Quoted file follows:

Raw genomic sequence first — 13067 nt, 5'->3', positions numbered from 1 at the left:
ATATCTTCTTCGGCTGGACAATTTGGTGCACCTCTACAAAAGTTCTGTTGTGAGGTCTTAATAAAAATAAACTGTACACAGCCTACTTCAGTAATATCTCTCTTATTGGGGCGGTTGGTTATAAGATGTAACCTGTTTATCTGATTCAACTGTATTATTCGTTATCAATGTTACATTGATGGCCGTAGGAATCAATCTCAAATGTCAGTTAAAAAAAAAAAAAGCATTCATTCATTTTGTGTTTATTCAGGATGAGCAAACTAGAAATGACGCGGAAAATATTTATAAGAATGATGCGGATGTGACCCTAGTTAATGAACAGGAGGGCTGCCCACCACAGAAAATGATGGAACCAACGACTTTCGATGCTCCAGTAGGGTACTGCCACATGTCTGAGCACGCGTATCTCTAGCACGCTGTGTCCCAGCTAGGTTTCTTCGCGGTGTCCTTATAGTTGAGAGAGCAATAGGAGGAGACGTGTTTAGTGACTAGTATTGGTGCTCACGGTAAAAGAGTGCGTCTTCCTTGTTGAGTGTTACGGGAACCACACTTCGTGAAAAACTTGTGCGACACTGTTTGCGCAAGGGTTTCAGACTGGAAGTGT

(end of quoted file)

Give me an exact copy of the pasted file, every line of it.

Raw genomic sequence first — 13067 nt, 5'->3', positions numbered from 1 at the left:
ATATCTTCTTCGGCTGGACAATTTGGTGCACCTCTACAAAAGTTCTGTTGTGAGGTCTTAATAAAAATAAACTGTACACAGCCTACTTCAGTAATATCTCTCTTATTGGGGCGGTTGGTTATAAGATGTAACCTGTTTATCTGATTCAACTGTATTATTCGTTATCAATGTTACATTGATGGCCGTAGGAATCAATCTCAAATGTCAGTTAAAAAAAAAAAAAGCATTCATTCATTTTGTGTTTATTCAGGATGAGCAAACTAGAAATGACGCGGAAAATATTTATAAGAATGATGCGGATGTGACCCTAGTTAATGAACAGGAGGGCTGCCCACCACAGAAAATGATGGAACCAACGACTTTCGATGCTCCAGTAGGGTACTGCCACATGTCTGAGCACGCGTATCTCTAGCACGCTGTGTCCCAGCTAGGTTTCTTCGCGGTGTCCTTATAGTTGAGAGAGCAATAGGAGGAGACGTGTTTAGTGACTAGTATTGGTGCTCACGGTAAAAGAGTGCGTCTTCCTTGTTGAGTGTTACGGGAACCACACTTCGTGAAAAACTTGTGCGACACTGTTTGCGCAAGGGTTTCAGACTGGAAGTGT